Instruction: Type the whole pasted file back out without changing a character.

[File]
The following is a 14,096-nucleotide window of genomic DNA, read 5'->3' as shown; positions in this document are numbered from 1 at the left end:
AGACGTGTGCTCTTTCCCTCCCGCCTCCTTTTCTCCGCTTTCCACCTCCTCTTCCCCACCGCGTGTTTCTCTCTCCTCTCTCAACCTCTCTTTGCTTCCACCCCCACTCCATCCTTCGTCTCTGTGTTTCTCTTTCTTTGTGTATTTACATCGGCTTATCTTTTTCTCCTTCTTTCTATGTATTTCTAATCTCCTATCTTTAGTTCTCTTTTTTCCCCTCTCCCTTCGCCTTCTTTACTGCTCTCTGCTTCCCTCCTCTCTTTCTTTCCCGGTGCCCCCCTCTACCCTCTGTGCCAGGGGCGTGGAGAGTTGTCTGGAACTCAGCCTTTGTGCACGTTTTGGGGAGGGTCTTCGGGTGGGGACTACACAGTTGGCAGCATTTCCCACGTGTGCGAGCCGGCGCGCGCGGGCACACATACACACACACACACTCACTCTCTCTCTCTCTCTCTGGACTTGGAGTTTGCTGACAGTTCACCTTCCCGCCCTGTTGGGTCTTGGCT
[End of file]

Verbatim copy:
The following is a 14,096-nucleotide window of genomic DNA, read 5'->3' as shown; positions in this document are numbered from 1 at the left end:
AGACGTGTGCTCTTTCCCTCCCGCCTCCTTTTCTCCGCTTTCCACCTCCTCTTCCCCACCGCGTGTTTCTCTCTCCTCTCTCAACCTCTCTTTGCTTCCACCCCCACTCCATCCTTCGTCTCTGTGTTTCTCTTTCTTTGTGTATTTACATCGGCTTATCTTTTTCTCCTTCTTTCTATGTATTTCTAATCTCCTATCTTTAGTTCTCTTTTTTCCCCTCTCCCTTCGCCTTCTTTACTGCTCTCTGCTTCCCTCCTCTCTTTCTTTCCCGGTGCCCCCCTCTACCCTCTGTGCCAGGGGCGTGGAGAGTTGTCTGGAACTCAGCCTTTGTGCACGTTTTGGGGAGGGTCTTCGGGTGGGGACTACACAGTTGGCAGCATTTCCCACGTGTGCGAGCCGGCGCGCGCGGGCACACATACACACACACACACTCACTCTCTCTCTCTCTCTCTGGACTTGGAGTTTGCTGACAGTTCACCTTCCCGCCCTGTTGGGTCTTGGCT